• All of the above

Once you’ve decided why you are on social media, then create some realistic goals for where you would like to be within a few months / a year.


2.      Choose the appropriate Social Accounts

There are a lot of social media platforms, and more coming out every day. Just this year, Periscope, a video sharing social platform began a fast pattern of growth. This makes the idea of your marketing strategy that much more intimidating.  But, guess what.

You don’t need to be on every social media platform!

It’s true. Some platforms are more suitable for brands, depending on the niche. So how do you know which to choose?


As far as picking and choosing platforms, this might be the exception. Statistically, over 90% of adult online users have a Facebook. No matter what your niche you are in, you most likely want to be marketing on Facebook.


Statistics from March 2015 state that there are over 600 million users on twitter with over 200 million active. Twitter comes in second for most popular Social media site. If you have the time and ability to post short snippets of conversation 3-5 times a day, then micro-blogging is a fantastic way to share your brand with a large audience.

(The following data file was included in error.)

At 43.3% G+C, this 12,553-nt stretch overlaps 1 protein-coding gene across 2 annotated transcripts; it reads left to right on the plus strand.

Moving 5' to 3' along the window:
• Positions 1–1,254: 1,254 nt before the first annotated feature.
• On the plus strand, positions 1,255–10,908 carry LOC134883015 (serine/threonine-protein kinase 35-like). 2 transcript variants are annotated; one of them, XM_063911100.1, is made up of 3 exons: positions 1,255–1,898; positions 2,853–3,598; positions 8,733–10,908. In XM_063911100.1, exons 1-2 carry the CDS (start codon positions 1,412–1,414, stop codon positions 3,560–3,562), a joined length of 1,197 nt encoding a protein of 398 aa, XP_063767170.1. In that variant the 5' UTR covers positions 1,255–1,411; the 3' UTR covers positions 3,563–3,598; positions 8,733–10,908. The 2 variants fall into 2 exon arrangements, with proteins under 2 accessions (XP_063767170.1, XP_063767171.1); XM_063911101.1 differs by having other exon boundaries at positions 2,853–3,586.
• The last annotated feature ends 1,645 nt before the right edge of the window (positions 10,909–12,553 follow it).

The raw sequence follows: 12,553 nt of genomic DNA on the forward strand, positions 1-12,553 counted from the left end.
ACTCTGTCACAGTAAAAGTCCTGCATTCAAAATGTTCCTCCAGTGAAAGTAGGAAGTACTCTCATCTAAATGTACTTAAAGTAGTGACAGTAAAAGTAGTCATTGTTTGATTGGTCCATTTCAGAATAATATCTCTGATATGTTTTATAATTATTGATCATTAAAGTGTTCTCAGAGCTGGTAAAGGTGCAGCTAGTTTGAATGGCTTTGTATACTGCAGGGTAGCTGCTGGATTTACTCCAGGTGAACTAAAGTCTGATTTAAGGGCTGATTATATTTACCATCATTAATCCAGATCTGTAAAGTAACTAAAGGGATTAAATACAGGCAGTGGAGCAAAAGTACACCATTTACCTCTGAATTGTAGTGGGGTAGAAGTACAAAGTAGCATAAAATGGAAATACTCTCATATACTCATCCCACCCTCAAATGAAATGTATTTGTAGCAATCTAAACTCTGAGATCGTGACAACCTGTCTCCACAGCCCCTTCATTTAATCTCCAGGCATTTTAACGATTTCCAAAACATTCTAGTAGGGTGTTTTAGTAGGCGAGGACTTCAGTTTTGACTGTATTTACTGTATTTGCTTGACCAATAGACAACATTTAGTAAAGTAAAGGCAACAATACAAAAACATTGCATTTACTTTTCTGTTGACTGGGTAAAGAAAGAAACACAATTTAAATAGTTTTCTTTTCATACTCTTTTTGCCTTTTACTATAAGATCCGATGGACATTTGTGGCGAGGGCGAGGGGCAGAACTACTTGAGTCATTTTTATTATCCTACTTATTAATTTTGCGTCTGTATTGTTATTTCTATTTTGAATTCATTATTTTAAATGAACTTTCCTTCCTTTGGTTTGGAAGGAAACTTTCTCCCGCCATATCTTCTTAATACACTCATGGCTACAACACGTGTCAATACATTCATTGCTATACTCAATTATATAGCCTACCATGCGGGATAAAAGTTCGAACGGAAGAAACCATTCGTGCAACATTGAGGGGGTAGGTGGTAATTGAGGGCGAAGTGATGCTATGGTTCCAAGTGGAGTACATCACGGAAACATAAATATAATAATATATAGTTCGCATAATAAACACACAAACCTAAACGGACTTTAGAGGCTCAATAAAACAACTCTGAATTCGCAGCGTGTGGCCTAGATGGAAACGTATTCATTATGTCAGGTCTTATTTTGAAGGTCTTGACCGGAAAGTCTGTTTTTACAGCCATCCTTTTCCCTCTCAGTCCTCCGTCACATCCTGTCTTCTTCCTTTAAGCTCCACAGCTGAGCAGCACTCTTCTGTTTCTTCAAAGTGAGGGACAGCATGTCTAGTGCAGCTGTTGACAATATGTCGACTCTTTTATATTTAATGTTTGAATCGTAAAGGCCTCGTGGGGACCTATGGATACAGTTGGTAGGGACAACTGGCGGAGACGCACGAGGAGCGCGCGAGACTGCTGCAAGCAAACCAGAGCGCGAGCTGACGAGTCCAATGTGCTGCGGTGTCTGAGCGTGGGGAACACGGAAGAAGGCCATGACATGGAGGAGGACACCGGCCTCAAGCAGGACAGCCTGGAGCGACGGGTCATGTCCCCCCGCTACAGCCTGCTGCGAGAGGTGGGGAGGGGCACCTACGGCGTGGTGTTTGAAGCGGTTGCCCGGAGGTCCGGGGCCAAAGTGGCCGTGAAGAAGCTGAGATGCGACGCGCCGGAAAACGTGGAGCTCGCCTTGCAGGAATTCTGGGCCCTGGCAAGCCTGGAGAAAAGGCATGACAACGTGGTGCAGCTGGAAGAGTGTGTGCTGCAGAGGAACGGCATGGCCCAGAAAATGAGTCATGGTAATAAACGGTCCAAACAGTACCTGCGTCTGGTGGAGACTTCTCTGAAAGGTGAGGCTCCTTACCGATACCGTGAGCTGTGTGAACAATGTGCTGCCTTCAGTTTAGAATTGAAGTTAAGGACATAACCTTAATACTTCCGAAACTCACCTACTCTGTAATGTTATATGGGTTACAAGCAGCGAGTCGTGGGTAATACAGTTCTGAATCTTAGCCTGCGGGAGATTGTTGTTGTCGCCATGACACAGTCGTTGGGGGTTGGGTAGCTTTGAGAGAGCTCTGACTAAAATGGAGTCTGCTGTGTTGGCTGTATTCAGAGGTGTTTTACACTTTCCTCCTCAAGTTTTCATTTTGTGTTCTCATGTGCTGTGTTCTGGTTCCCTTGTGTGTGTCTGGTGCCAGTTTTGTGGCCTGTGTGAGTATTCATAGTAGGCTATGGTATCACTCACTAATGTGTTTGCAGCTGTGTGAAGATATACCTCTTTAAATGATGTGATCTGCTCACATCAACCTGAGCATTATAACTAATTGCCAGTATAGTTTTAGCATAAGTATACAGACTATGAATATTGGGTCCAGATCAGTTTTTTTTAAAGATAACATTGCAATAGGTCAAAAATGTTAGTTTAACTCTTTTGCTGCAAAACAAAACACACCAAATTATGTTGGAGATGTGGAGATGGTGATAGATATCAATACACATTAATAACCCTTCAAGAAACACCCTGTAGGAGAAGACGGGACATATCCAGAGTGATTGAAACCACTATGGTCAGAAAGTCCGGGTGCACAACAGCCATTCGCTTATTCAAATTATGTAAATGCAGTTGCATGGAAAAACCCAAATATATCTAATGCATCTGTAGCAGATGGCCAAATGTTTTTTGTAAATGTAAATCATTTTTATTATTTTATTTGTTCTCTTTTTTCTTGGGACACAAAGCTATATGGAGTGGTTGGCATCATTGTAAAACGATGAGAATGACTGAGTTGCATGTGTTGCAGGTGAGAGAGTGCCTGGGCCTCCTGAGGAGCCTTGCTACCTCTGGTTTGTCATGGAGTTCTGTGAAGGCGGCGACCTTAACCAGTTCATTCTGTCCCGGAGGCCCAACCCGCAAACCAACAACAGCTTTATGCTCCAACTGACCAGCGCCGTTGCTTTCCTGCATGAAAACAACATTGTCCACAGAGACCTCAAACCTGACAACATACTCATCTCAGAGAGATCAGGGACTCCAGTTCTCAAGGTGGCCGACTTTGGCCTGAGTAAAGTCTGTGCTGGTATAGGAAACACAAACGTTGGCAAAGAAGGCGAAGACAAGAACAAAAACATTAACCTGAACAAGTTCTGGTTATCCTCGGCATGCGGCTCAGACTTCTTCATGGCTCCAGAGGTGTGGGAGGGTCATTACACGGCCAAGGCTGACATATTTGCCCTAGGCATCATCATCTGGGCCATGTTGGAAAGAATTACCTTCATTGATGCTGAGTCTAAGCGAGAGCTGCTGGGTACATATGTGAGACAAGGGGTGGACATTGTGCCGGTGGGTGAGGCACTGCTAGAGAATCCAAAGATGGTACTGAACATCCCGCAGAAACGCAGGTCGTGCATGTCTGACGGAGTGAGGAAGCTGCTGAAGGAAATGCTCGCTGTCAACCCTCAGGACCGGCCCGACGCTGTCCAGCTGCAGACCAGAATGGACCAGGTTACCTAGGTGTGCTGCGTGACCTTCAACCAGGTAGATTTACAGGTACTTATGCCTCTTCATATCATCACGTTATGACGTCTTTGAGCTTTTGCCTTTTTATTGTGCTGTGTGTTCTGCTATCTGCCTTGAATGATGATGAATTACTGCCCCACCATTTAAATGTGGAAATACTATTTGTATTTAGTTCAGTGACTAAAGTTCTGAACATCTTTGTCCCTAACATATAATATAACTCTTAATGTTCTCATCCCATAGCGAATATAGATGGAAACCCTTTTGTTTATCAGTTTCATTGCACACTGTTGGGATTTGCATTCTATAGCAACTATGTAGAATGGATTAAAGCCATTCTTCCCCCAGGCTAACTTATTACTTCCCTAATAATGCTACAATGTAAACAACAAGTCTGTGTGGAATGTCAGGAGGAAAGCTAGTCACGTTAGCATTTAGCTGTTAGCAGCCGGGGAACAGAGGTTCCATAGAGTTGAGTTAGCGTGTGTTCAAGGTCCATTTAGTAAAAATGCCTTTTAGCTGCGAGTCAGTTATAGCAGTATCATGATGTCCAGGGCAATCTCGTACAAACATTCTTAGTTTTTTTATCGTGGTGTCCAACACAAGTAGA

LinkedIn is for white-collar professional networking. It’s basically an online resume. The whole point here is to grow your professional network, and connect with professionals. It’s great for lead generation, and collaboration.


Instagram is another very popular app due to the rise of mobile internet use. With this in mind, marketers need to understand the definite age demographic that uses it. According to Wishpond, 43% of mobile owners aged 18-29 are on Instagram. If you are selling specifically to young adults, this is for you.


Google+ has been scrutinized, praised, and studied as it has risen to power. Also, if you need a YouTube account, you get an account here first. This may be why the platform has so many users, but so few of them active. It does have a great community posting power for those with your niche interests, and could still be a good place to have a presence.